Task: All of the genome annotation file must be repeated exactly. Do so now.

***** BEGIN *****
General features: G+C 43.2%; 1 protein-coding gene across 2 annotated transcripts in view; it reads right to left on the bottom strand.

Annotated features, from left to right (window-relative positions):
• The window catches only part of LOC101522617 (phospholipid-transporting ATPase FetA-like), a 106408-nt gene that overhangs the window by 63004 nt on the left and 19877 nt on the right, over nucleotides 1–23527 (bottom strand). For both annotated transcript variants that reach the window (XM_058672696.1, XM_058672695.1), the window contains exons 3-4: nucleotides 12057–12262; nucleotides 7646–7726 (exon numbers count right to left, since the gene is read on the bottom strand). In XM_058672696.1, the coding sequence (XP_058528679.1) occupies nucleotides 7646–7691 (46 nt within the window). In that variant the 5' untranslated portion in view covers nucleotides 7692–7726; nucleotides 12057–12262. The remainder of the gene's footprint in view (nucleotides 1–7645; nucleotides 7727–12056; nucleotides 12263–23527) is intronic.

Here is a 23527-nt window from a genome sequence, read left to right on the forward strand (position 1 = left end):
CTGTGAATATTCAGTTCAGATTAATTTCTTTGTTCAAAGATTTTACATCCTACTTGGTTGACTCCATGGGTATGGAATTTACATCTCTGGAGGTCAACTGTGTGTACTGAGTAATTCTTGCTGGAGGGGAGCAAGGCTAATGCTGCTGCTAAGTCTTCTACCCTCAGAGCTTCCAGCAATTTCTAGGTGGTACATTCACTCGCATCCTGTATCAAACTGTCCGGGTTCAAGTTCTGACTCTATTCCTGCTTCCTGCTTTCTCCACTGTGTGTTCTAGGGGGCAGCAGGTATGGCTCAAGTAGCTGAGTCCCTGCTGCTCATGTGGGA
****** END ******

General features: G+C 43.2%; 1 protein-coding gene across 2 annotated transcripts in view; it reads right to left on the bottom strand.

Annotated features, from left to right (window-relative positions):
• The window catches only part of LOC101522617 (phospholipid-transporting ATPase FetA-like), a 106408-nt gene that overhangs the window by 63004 nt on the left and 19877 nt on the right, over nucleotides 1–23527 (bottom strand). For both annotated transcript variants that reach the window (XM_058672696.1, XM_058672695.1), the window contains exons 3-4: nucleotides 12057–12262; nucleotides 7646–7726 (exon numbers count right to left, since the gene is read on the bottom strand). In XM_058672696.1, the coding sequence (XP_058528679.1) occupies nucleotides 7646–7691 (46 nt within the window). In that variant the 5' untranslated portion in view covers nucleotides 7692–7726; nucleotides 12057–12262. The remainder of the gene's footprint in view (nucleotides 1–7645; nucleotides 7727–12056; nucleotides 12263–23527) is intronic.

Here is a 23527-nt window from a genome sequence, read left to right on the forward strand (position 1 = left end):
CTGTGAATATTCAGTTCAGATTAATTTCTTTGTTCAAAGATTTTACATCCTACTTGGTTGACTCCATGGGTATGGAATTTACATCTCTGGAGGTCAACTGTGTGTACTGAGTAATTCTTGCTGGAGGGGAGCAAGGCTAATGCTGCTGCTAAGTCTTCTACCCTCAGAGCTTCCAGCAATTTCTAGGTGGTACATTCACTCGCATCCTGTATCAAACTGTCCGGGTTCAAGTTCTGACTCTATTCCTGCTTCCTGCTTTCTCCACTGTGTGTTCTAGGGGGCAGCAGGTATGGCTCAAGTAGCTGAGTCCCTGCTGCTCATGTGGGA